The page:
Taking portraits of people who are unaware of you needs a certainly needs a degree of stealth and a place where there are plenty of people who are engaged in their own thoughts. One of the commonest places for this to be done is on public transport. If you google ‘images of the underground in London’ it becomes obvious that this is a very common place for photographers to take pictures. Many of these are of the underground architecture, others are of general crowd scenes and yet more are portraits, usually taken without the knowledge of the people being photographed, although some are obviously posing for the camera.
The genre probably started with the subway images of Walker Evans, although similar portraits were also taken by Helen Levitt, who was his apprentice, at much the same time. The two of them often went out together as Evans thought that people were less likely to see him taking photos if he was with someone else. Levitt revisited the subject much later in 1978 taking a range of images of similar scenes, this time against a background of graffiti (Silverman, 2017). They can be seen in Manhattan Transit: The Subway Photographs of Helen Levitt.
Stefan Rousseau, a London photographer also took images on the London Underground. There is a recent photoessay available on this in which he says ‘Suddenly I became aware of a new world of phone-obsessed, sleep-deprived, makeup-wielding commuters so absorbed in their own world that I felt I had to photograph them. I’m astonished by the skill of the women who are able to apply their makeup while hurtling through tunnels and those who can watch last night’s TV standing up in the smallest of spaces’ (Rousseau, 2019). The whole essay can be accessed at:
Lukas Kuzma is another photographer who has taken pictures on the London Underground in the series Transit (Kuzma, 2015) in which he shows a mixture of images of people, some aware of him, others clearly unaware. Some of his images are amusing, some fascinating, others almost cruel. Some of his images can be seen on Behance.
For other photographers who work on images taken on public transport see: Martin Parr Christophe Agou and Walker Evans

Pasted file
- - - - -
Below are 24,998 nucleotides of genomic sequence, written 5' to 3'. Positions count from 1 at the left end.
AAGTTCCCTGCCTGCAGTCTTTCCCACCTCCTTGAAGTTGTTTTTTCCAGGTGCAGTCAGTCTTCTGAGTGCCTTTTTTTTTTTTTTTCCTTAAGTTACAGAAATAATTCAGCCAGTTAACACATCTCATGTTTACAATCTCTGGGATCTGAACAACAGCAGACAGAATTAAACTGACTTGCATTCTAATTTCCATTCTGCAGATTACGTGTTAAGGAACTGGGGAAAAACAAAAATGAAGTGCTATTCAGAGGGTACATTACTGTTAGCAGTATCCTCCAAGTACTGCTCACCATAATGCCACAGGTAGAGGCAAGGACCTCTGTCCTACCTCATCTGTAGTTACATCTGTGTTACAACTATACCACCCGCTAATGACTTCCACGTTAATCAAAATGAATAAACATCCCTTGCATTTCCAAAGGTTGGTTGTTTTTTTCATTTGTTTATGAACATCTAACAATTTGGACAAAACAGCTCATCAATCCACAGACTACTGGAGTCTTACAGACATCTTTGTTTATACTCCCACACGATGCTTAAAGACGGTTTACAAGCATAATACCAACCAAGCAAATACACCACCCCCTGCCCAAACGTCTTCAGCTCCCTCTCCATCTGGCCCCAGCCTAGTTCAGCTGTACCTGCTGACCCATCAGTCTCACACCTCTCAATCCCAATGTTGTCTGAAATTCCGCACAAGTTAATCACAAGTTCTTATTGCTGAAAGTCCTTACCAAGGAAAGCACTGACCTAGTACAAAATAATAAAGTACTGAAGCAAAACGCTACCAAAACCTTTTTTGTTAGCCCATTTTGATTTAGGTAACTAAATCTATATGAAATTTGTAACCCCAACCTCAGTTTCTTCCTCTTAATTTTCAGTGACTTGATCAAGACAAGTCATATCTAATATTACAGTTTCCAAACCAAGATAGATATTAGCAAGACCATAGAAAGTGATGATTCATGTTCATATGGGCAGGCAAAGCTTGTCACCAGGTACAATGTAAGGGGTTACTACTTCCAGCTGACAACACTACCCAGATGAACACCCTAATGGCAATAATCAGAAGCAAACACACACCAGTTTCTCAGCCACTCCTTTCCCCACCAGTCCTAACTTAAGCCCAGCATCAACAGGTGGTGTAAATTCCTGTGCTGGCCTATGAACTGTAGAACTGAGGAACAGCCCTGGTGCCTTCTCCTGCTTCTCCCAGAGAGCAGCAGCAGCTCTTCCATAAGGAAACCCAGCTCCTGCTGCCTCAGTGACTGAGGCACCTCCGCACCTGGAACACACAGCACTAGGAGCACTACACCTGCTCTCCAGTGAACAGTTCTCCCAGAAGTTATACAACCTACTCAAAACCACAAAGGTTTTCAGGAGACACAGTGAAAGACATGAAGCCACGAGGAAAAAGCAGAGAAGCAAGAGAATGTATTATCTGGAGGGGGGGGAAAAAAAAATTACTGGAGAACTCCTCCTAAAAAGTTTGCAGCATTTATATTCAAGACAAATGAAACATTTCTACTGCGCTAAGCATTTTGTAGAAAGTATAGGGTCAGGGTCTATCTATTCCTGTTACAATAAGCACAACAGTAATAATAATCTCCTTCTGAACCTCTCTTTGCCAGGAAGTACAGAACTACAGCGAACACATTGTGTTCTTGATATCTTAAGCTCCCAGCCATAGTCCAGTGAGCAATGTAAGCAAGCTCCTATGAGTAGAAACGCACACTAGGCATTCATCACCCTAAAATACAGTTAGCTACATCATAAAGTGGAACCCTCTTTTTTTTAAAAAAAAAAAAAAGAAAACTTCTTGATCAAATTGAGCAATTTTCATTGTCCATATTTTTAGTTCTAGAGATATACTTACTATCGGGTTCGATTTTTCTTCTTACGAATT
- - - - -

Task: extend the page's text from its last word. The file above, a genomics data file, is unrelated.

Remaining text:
I have just come across another photographer who worked extensively on the London Underground in the 1970’s. Mike Goldsmith has just produced a book London Underground 1970 – 1980 which shows images from a slightly earlier underground scene, although the people have similar world-weary expressions. The pictures can be seen at:
Given the number of articles and relevant photographers I have found in a fairly short exploration of this topic, I suspect that a whole PhD could be written on it.
Candid moments on the London Underground. (2019). BBC News. [online] 4 Nov. Available at: https://www.bbc.co.uk/news/in-pictures-50261478 [Accessed 04 Nov. 2019].
Kuzma, L. (2015). Transit. [online] Behance. Available at: https://www.behance.net/gallery/23661963/Transit [Accessed 1 Oct. 2019].
Levitt, H., Campany, D., Hoshino, M. and Zander, T. (2017). Helen Levitt – Manhattan Transit. Köln Galerie Thomas Zander Köln Verlag Der Buchhandlung Walther König.
Rousseau, S. (2019). Riding the tube – a photo essay by Stefan Rousseau. [online] the Guardian. Available at: https://www.theguardian.com/uk-news/2019/mar/29/riding-the-tube-a-photo-essay-by-stefan-rousseau [Accessed 1 Oct. 2019].
Silverman, R. (2017). The Subway Portraits of Helen Levitt. [online] Lens Blog NY Times. Available at: https://lens.blogs.nytimes.com/2017/10/12/the-subway-portraits-of-helen-levitt/ [Accessed 20 Aug. 2019].
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